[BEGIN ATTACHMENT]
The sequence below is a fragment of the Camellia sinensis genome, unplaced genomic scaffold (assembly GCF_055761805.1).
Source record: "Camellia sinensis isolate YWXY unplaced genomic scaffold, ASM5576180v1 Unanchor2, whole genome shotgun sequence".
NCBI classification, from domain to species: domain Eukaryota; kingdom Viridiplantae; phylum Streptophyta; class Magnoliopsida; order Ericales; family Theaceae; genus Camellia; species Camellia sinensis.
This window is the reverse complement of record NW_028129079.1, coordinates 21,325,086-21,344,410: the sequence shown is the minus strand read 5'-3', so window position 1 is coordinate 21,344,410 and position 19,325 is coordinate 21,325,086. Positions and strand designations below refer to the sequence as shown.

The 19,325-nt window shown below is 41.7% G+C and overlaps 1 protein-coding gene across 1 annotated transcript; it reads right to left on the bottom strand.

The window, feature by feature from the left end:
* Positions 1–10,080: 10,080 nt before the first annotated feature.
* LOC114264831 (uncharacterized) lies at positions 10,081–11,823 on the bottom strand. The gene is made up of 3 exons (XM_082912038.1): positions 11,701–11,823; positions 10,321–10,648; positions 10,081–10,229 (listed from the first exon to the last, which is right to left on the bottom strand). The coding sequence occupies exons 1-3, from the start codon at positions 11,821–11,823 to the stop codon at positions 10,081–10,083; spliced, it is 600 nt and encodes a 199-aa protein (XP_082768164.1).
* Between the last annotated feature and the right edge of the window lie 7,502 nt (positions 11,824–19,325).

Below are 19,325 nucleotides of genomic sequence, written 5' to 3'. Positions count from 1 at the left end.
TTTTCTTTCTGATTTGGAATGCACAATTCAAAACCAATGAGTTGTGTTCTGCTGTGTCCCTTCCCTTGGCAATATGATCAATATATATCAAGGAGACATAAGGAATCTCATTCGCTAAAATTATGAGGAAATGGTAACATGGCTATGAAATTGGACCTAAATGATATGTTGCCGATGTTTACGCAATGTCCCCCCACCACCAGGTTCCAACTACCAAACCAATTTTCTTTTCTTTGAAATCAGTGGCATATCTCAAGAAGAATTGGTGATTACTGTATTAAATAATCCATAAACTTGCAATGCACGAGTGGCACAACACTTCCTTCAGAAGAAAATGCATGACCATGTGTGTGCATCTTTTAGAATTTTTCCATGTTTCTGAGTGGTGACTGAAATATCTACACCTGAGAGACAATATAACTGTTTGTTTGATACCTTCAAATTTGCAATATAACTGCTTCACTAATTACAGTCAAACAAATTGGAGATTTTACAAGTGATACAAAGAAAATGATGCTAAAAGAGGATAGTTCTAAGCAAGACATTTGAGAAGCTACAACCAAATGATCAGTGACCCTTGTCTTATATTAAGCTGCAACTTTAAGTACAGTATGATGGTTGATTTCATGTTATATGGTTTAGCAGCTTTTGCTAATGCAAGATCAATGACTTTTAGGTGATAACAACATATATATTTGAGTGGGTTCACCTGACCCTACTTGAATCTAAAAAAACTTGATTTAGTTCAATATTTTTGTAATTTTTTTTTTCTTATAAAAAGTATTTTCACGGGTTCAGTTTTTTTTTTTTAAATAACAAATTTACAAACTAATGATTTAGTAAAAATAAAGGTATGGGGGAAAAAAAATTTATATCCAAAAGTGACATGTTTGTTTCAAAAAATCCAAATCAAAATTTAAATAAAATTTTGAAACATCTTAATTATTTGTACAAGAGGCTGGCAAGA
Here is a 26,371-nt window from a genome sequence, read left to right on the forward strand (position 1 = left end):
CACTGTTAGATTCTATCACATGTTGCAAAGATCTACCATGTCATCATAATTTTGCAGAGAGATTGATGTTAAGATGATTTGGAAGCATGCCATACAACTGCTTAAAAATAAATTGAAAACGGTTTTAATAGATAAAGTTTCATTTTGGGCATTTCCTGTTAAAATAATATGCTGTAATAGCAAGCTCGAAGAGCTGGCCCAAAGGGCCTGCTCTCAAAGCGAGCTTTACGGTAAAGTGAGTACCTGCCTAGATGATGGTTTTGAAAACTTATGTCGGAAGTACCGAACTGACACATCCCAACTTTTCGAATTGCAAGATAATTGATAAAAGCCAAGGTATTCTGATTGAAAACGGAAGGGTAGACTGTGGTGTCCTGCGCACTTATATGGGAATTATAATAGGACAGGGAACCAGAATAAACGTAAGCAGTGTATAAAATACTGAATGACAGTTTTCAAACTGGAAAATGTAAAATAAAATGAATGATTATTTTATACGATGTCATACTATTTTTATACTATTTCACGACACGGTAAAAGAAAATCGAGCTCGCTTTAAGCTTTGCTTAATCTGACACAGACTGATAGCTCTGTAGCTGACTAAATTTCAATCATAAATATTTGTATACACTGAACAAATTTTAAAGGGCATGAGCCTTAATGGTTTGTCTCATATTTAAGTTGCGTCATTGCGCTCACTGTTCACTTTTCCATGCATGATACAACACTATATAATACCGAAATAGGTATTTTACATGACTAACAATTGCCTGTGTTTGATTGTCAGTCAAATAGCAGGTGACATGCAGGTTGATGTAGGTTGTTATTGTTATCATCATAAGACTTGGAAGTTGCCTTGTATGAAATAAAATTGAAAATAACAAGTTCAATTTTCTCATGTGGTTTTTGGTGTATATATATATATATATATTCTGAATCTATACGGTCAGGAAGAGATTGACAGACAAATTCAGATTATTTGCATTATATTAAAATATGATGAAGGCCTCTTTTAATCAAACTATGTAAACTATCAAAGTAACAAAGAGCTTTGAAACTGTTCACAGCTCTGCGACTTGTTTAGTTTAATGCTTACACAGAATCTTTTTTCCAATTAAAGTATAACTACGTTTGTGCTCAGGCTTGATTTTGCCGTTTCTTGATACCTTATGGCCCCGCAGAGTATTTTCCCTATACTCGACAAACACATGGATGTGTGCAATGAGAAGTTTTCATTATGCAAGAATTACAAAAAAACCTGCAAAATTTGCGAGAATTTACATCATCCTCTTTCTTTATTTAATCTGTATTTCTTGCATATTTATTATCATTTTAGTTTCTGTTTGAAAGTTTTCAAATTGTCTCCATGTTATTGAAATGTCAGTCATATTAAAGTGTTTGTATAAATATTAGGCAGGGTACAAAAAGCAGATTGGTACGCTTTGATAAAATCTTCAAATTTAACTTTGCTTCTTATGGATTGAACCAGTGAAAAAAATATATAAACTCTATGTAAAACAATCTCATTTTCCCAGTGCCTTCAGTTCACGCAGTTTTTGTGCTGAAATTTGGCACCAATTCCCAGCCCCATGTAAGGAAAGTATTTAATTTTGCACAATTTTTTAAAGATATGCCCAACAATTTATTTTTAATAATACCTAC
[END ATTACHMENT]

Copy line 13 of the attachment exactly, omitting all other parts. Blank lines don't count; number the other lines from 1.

CACTGTTAGATTCTATCACATGTTGCAAAGATCTACCATGTCATCATAATTTTGCAGAGAGATTGATGTTAAGATGATTTGGAAGCATGCCATACAACTGCTTAAAAATAAATTGAAAACGGTTTTAATAGATAAAGTTTCATTTTGGGCATTTCCTGTTAAAATAATATGCTGTAATAGCAAGCTCGAAGAGCTGGCCCAAAGGGCCTGCTCTCAAAGCGAGCTTTACGGTAAAGTGAGTACCTGCCTAGATGATGGTTTTGAAAACTTATGTCGGAAGTACCGAACTGACACATCCCAACTTTTCGAATTGCAAGATAATTGATAAAAGCCAAGGTATTCTGATTGAAAACGGAAGGGTAGACTGTGGTGTCCTGCGCACTTATATGGGAATTATAATAGGACAGGGAACCAGAATAAACGTAAGCAGTGTATAAAATACTGAATGACAGTTTTCAAACTGGAAAATGTAAAATAAAATGAATGATTATTTTATACGATGTCATACTATTTTTATACTATTTCACGACACGGTAAAAGAAAATCGAGCTCGCTTTAAGCTTTGCTTAATCTGACACAGACTGATAGCTCTGTAGCTGACTAAATTTCAATCATAAATATTTGTATACACTGAACAAATTTTAAAGGGCATGAGCCTTAATGGTTTGTCTCATATTTAAGTTGCGTCATTGCGCTCACTGTTCACTTTTCCATGCATGATACAACACTATATAATACCGAAATAGGTATTTTACATGACTAACAATTGCCTGTGTTTGATTGTCAGTCAAATAGCAGGTGACATGCAGGTTGATGTAGGTTGTTATTGTTATCATCATAAGACTTGGAAGTTGCCTTGTATGAAATAAAATTGAAAATAACAAGTTCAATTTTCTCATGTGGTTTTTGGTGTATATATATATATATATATTCTGAATCTATACGGTCAGGAAGAGATTGACAGACAAATTCAGATTATTTGCATTATATTAAAATATGATGAAGGCCTCTTTTAATCAAACTATGTAAACTATCAAAGTAACAAAGAGCTTTGAAACTGTTCACAGCTCTGCGACTTGTTTAGTTTAATGCTTACACAGAATCTTTTTTCCAATTAAAGTATAACTACGTTTGTGCTCAGGCTTGATTTTGCCGTTTCTTGATACCTTATGGCCCCGCAGAGTATTTTCCCTATACTCGACAAACACATGGATGTGTGCAATGAGAAGTTTTCATTATGCAAGAATTACAAAAAAACCTGCAAAATTTGCGAGAATTTACATCATCCTCTTTCTTTATTTAATCTGTATTTCTTGCATATTTATTATCATTTTAGTTTCTGTTTGAAAGTTTTCAAATTGTCTCCATGTTATTGAAATGTCAGTCATATTAAAGTGTTTGTATAAATATTAGGCAGGGTACAAAAAGCAGATTGGTACGCTTTGATAAAATCTTCAAATTTAACTTTGCTTCTTATGGATTGAACCAGTGAAAAAAATATATAAACTCTATGTAAAACAATCTCATTTTCCCAGTGCCTTCAGTTCACGCAGTTTTTGTGCTGAAATTTGGCACCAATTCCCAGCCCCATGTAAGGAAAGTATTTAATTTTGCACAATTTTTTAAAGATATGCCCAACAATTTATTTTTAATAATACCTAC